There was only one person in the cast that I disliked (and he knows who he is…and if you are reading this A.W., know that I still hate you), but other than that, I think we all had fun because we shared the same goal: make people laugh.  We weren’t performing surgery or launching a rocket into space.  Just having a good time.  I strongly believe that we were a unified front in our mission.

I can't write a normal bio.

I can’t write a normal bio.

 

But I’ll let the reviews speak for themselves (you can click on the author’s name to view their full review):

  • “It’s difficult to imagine a better cast than the one Ferguson has assembled to sit around the round table.” – Chris Davis (although I am mentioned in the article as an actor “who popped up in the porn movie musical Debbie Does Dallas returns as Sir Lancelot and a spooky necromancer” while other cast-mates received comments about their versatility and perfection – but I’m not bitter or anything – love ya, Chris).
  • “Perfectly cast and equally superb in their performances, they are: David Foster, Jordan Nichols, Ryan Kathman, Cary Vaughn and Jonathan Christian.” – Caroline Spotso
  • And most of us won’t really forget the parody review from Jon Sparks where he stated that, “‘Spamalot’ is silly, offensive and outrageously funny.”
Photo by Chris Neely Photography

Photo by Chris Neely Photography

Photo by Chris Neely Photography

Photo by Chris Neely Photography

After the final curtain call on February 16, 2014, I will miss:

…at least one person in the audience gasping when I whack Not Dead Fred in the head with a shovel.  Some just seemed genuinely stunned by this.

…being allowed to prance around in a “cod piece” and “form-fitting leggings” without drawing unwanted attention from law enforcement officials.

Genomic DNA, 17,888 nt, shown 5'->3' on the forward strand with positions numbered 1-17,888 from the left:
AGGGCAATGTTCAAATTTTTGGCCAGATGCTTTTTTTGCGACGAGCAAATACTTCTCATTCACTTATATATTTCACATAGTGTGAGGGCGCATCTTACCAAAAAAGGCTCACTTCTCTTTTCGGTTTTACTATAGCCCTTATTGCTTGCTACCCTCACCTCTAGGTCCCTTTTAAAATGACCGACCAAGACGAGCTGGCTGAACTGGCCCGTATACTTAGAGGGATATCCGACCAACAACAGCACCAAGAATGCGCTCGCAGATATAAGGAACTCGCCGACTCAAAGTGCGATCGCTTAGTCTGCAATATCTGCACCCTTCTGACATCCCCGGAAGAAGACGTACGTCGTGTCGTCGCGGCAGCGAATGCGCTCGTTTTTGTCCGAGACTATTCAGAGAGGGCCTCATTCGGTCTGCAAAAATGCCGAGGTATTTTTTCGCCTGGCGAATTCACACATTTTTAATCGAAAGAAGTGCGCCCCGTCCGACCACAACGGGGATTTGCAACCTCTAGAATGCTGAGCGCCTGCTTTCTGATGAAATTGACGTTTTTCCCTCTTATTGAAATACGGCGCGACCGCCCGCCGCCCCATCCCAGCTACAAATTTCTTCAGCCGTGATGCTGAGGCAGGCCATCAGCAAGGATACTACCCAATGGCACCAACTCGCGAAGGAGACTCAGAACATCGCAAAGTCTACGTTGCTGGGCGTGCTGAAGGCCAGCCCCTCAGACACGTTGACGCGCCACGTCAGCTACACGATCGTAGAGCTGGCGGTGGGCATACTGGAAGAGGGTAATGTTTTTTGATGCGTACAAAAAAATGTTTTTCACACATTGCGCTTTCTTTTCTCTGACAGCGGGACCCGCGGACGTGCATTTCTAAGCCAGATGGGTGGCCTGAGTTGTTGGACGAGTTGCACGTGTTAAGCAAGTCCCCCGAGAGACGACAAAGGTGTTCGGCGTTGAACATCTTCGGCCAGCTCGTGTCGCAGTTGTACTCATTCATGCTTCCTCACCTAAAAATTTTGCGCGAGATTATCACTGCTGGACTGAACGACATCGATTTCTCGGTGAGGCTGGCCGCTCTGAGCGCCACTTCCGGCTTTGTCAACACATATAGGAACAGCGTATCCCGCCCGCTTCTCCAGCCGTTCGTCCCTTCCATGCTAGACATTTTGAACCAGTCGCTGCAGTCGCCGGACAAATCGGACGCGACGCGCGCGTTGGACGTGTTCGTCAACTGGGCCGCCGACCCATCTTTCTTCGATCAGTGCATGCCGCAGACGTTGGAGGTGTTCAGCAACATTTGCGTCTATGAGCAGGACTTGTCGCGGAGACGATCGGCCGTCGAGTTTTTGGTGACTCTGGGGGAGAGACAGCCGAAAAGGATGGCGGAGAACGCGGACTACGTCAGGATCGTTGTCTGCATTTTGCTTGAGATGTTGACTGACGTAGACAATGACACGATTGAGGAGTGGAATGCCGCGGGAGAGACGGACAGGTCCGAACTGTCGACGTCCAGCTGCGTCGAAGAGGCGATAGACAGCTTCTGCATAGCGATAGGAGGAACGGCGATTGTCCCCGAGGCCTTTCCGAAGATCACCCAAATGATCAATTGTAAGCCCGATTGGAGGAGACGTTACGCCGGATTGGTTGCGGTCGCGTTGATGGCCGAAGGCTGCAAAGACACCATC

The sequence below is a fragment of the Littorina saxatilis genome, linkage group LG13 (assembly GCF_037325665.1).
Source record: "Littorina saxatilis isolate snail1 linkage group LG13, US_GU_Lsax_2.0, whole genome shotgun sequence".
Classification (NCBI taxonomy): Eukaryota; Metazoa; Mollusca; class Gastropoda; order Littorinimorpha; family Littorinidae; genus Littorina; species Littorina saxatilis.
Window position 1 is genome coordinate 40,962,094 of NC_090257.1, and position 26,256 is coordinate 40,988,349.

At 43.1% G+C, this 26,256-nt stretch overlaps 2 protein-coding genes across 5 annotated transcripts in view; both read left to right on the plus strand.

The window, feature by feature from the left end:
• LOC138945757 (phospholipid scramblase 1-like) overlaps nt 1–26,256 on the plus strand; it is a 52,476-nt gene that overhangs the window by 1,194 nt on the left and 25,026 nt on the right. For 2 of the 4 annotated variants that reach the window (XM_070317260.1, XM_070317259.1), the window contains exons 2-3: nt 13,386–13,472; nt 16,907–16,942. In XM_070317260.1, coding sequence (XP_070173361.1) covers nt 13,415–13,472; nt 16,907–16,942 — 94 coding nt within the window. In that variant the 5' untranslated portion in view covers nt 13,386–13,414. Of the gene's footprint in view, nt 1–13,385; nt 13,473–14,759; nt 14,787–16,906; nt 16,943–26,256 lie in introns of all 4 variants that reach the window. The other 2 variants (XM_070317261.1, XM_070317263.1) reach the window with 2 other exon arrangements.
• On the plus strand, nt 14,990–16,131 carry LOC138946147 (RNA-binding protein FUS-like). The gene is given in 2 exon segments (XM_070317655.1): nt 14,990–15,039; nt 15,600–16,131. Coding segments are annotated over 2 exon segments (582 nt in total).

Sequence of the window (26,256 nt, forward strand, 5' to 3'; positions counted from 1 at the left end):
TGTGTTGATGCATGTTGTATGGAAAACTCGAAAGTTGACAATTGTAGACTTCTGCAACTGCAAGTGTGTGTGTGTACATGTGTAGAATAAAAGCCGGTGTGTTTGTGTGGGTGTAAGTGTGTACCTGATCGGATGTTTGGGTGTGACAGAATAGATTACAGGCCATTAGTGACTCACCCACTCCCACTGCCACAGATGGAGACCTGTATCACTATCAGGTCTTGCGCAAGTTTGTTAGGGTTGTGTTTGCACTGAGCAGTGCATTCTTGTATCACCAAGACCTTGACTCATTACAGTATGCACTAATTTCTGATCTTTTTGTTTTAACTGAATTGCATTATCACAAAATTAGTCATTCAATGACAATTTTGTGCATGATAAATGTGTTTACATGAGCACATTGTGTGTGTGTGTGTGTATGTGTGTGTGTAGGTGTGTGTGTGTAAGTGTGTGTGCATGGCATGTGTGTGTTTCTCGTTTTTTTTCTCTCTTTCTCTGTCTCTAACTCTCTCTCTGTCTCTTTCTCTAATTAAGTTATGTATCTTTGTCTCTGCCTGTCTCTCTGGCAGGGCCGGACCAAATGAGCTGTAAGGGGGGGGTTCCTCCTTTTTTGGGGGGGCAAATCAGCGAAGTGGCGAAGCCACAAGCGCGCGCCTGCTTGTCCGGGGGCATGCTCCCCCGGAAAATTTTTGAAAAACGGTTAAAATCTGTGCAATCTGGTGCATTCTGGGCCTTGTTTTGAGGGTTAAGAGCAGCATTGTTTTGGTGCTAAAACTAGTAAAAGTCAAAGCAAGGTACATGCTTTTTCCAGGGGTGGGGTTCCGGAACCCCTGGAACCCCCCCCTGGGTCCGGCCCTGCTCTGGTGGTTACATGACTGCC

…watching the audience participate in the sing-along at the end of the show.

…having two dressers clothe me between each costume change (let’s face it, I love the attention, but boy do those two bust their butts during every show).

I would gladly trade Partner’s cat, Elvis, for the chance to do it all again.

Why?

Because as someone with below-average social and communication skills (seriously, don’t try to have a conversation with me as it will get awkward pretty quick), it is a blessing to have an outlet that incites joy and laughter from people you’ve never met.  To me, laughter is the greatest natural feeling you can ever experience, and it is an honor that this theater gave me the opportunity to provide it.

It was certainly the show that went like this.

You only have one more weekend (February 13 – 16) to catch Spamalot at Playhouse on the Square.  Click here to order tickets online, but do it fast as there is a pretty good chance they will go quickly.

Photo by Chris Neely Photography

Photo by Chris Neely Photography

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    […] cats (i.e. Butt-Scooting and Cat-Feeding), he’s entertaining theatre-goers with his rendition of Sir Lancelot in Monty Python’s Spamalot — or a football player in Debbie Does Dallas: The Musical. (Yeah, you heard me – Debbie […]